Wednesday, 7 October 2015

Building bridges using mirrors

A highway overpass makes an ideal candidate to disguise a dead-end on your model railway. Adding a few mirrors beneath your bridge however will trick most eyes into thinking that your railway line actually continues through some imaginary portal.

The modern highway overpass supports are made from balsa, and were carved using a sharp hobby knife.

When I first began building my HO scale bookshelf model railway, I took into consideration the need to disguise the sudden end of rails at each end of my layout. In my earlier post adding theatre stage effects, I explained how I added the mirrors to my layout ends for less than six dollars, but now that my layout is progressing further, it was time to actually disguise the mirrors. And to do so, I made a modern highway overpass from balsa wood. The height of the bridge was predetermined by the height of the small mirror panels I had used, in this case, 80 mm high mosaic glass panels that were glued onto my sunken mouse-hole door. The bridge actually stands 67 mm above rail height. I started by cutting 2 pieces 72 mm tall x 15 mm wide at the top and 40 mm wide at the base from 5 mm thick balsa wood, and carved concrete block joins in alternating patterns of 15 mm tall x 10 mm wide blocks.

After test fitting the highway overpass supports, I then built the adjoining terrain from polystyrene foam.

After test fitting the highway supports, I next shaped the adjoining terrain using the same method I explained in my previous post modelling using polystyrene foam. Finally, I measured the width across the book-end of my layout and made the concrete highway structure again using 5 mm thick balsa wood for the base, and glued a 12 mm strip of 3 mm balsa for the side safety barriers. Using a thin strip to simulate the highway creates a 3-D effect for what is essentially a fake road overpass glued against a blue backdrop.

I then stained the concrete join lines on the highway overpass supports...

Next I stained the carved join lines of the overpass supports using nothing but the dirty black water I had my paint brushes soaking in, although using India ink would probably give a better end result.

...and then painted each individual square in different shades of grey, along with the narrow lip of the highway overpass.

I painted the highway overpass support pylons using water based artists acrylic while leaving the darker join lines showing. Each square was given several thinned-down coats in different shades of grey to try and replicate the same pattern effect I see on most modern Australian highway overpasses. The shallow highway relief was painted in a dark black-grey and the safety barrier edging in a light buff grey to provide a simple yet effective contrast.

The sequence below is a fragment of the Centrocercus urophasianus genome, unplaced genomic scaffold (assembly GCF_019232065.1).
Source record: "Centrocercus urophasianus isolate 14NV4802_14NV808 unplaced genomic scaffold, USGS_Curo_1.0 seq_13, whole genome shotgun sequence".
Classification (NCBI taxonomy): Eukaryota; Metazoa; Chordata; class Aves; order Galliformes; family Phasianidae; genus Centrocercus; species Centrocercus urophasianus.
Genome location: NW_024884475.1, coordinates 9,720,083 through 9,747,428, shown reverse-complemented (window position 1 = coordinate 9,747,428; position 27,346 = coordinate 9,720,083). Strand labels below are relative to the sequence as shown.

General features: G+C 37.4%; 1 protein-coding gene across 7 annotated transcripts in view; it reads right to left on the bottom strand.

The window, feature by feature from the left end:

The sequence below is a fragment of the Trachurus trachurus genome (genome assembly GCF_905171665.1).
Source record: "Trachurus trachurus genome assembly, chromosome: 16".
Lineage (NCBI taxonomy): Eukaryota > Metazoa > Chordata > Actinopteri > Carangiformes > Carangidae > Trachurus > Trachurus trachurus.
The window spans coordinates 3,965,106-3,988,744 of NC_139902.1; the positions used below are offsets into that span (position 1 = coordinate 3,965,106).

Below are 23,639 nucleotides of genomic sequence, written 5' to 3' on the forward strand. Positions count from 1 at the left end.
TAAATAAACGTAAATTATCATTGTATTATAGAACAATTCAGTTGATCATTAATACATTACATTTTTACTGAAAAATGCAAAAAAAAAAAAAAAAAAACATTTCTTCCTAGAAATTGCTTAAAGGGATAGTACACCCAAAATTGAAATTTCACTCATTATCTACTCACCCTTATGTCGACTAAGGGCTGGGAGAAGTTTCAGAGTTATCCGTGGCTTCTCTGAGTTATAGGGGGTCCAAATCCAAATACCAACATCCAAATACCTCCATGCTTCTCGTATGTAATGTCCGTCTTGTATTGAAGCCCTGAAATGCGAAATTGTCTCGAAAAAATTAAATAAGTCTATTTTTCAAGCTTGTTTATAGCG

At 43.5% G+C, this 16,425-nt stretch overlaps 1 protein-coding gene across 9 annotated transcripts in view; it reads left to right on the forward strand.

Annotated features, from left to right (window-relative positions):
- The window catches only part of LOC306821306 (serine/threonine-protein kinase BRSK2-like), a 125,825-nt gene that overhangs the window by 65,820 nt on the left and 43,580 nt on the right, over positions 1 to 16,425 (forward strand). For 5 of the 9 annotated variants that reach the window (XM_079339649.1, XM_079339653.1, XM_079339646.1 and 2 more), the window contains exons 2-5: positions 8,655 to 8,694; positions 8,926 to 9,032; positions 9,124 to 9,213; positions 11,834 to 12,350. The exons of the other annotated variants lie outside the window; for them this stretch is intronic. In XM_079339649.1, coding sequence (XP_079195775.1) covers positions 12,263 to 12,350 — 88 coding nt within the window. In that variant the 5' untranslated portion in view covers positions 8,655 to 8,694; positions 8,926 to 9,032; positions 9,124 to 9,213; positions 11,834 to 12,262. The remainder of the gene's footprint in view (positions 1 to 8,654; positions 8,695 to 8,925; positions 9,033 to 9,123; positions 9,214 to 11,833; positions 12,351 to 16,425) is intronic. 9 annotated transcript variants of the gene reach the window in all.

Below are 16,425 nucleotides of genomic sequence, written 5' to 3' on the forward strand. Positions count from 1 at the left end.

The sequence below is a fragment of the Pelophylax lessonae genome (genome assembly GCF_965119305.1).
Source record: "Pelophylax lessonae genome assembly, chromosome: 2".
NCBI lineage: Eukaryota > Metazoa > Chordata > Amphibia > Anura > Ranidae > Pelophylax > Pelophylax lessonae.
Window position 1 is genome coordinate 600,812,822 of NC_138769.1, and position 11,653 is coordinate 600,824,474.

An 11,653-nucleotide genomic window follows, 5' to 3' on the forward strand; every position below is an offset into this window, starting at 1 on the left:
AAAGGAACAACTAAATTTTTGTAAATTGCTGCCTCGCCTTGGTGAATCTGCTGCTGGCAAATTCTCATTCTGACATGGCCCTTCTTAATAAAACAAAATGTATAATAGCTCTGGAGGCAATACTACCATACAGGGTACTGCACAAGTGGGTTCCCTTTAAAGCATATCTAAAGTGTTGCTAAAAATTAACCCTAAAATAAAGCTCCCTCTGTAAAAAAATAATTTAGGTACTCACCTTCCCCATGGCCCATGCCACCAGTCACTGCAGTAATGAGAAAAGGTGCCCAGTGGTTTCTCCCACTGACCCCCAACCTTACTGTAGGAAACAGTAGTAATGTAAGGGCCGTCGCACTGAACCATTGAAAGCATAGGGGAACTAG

The end result is a shallow relief highway overpass that doesn't take up too much room on my layout.

Finally I glued the sections of the highway overpass into place using a water based PVA wood glue. As I explained in my modelling using polystyrene foam article, any solvent based glue will simply dissolve the foam right before your eyes.

To conceal the space between the mouse hole door of my layout, I added the extra strip of detail as shown.

Those who remember the early stages of Philden's construction will no doubt be making the association at this point with my mouse-hole door. The beauty of this highway overpass is that it also conceals the only entry and exit point on my bookshelf layout, via a hidden mouse hole, that will later lead to a removable staging yard. When the door is closed, viewers only see the mirrors beneath the bridge. When the door is open however, the space beneath the bridge becomes a portal to the rest of the New South Wales Railway system.

No, its not 2 wagons but 1. Its a cheap trick to fool viewers into thinking the line continues beneath the bridge.

While this was a simple enough project, its execution is critical given that the mirrors will reflect everything that is hard up against it, including any mistakes. While pleased with the end result, the one thing that did not occur to me until taking the photographs was that the alternating pattern of concrete blocks on the highway supports are repeated on the last strip that ends hard against the mirror. And I still can't figure out how I could have avoided this! Anyway, maybe once the scenery is in place along with some overhanging trees, maybe no-one will notice but me. But as usual, that's a story for another day.

See also; Detailing a Highway Overpass and Adding theatre stage effects

No comments:

Post a Comment

Thanks for taking the time to visit Philden. I hope you'll book a return ticket soon. Cheers, Phil